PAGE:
Securing your online communication is more crucial than ever. Email, a primary means of communication, is very often targeted by malicious actors attempting to engage in deceptive communication to trick you into revealing sensitive information (phishing) or falsifying information or identity (spoofing). I am sure we have all been on the receiving end of one of these emails.
To increase the security of your email communication, it is essential to implement authentication mechanisms like SPF (Sender Policy Framework) and DKIM (DomainKeys Identified Mail). In this blog post, we will set up SPF and DKIM DNS records for your domain.
SPF (Sender Policy Framework) is an email authentication protocol that allows email senders to prove they are legitimate by specifying which servers are authorized to send email on behalf of the sender.
Let’s walk through how you would set up SPF for your domain.
You will first need to log into the control panel provided by your domain registrar or hosting provider. This is where you manage your domain's DNS settings.
Then, find the option that allows you to manage DNS settings. Depending on your provider, this might be named "DNS settings," "DNS management," or a similar term.
If there's already an SPF record, edit it. Otherwise, create a new TXT record. You will need to enter your domain in the "Name" or "Host" field (usually represented by @ for the root domain). In the "Value" or "Text" field, input your SPF record. For example:
v=spf1 include:your-email-provider.com ~all
You will need to replace
your-email-provider.com with your own email provider's domain. The form might look something like this:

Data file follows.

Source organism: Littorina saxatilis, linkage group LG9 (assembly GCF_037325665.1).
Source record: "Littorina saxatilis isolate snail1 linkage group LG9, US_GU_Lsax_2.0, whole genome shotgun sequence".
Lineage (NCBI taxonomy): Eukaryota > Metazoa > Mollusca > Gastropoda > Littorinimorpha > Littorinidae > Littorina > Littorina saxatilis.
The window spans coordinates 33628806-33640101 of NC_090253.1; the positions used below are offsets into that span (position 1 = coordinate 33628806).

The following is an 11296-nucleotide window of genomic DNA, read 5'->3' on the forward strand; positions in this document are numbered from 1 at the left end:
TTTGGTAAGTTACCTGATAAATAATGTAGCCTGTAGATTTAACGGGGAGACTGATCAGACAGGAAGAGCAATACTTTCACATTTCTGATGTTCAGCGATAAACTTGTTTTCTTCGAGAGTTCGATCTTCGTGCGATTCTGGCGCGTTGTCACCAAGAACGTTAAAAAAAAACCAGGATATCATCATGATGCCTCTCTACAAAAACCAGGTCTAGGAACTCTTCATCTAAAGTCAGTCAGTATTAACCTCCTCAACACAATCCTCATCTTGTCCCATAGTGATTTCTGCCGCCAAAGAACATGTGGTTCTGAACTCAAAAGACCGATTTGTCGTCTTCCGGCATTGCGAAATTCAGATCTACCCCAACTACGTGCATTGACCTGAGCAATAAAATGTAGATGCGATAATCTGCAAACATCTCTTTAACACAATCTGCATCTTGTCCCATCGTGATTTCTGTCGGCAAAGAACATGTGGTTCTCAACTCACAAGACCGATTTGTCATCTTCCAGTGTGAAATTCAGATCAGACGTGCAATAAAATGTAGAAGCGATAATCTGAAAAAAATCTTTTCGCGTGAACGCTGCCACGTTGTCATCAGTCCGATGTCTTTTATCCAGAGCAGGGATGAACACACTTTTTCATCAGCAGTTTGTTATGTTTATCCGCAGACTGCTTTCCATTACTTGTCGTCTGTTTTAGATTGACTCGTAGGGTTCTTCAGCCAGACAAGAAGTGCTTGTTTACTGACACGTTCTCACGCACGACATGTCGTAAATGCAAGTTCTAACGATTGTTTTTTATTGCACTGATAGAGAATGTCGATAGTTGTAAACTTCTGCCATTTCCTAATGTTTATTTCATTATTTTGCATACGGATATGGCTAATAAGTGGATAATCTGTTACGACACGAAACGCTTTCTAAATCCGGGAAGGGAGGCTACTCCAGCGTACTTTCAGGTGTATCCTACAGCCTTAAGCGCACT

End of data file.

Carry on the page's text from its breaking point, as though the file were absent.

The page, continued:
Finally, save the changes, and the new SPF record will propagate through DNS, enhancing the authentication of your outgoing emails. The propagation might take some time, from a few hours to a maximum of 48 hours.
DKIM, or DomainKeys Identified Mail, is an email authentication method that helps verify the authenticity and integrity of email messages. DKIM helps ensure that an email message was not altered during transit and originated from the claimed sender's domain. It works by adding a digital signature to the header of an outgoing email.
For DKIM to work, there must be a key pair - a private key and a public key. You will need to generate the key pair by logging in to your email provider's administration interface and looking for an option to generate DKIM keys, usually found in the email settings or security section.
Once you generate the keys, you will need to retrieve the DKIM public key. This is typically presented as a lengthy string of characters.
You will need to go back to your DNS management console to add a new DKIM record. To do that, create a new TXT record with the following format:
The "Name" or "Host" field should be something like
In the "Value" or "Text" field, paste the DKIM public key obtained earlier
Once set, save the changes, and the new DKIM record will be added to your DNS configuration.
Finally, you will need to go back to your email provider's interface and verify and activate DKIM.
Making sure everything is set up correctly
You will need to test that everything has been set correctly. You can use various online tools to verify the validity of your SPF and DKIM record, but remember to allow time for DNS changes to propagate.
You may think a lot was needed to set up SPF and DKIM. And you are right; email security is not for the faint of heart. But know that following these steps will strengthen your email communication's security and reduce the risk of email-related attacks. You will thank yourself later.
The good news is that Mailcoach will try to set up as much as possible for you via the email providers' API when configuring email providers. Our user interface will also show if all DNS records are set up correctly.
If that sounds like something you want to explore, you can try Mailcoach for free! New customers get a 14-day trial, and no credit card is required to sign up. Check out our documentation for more information, or contact us via email@example.com with any questions.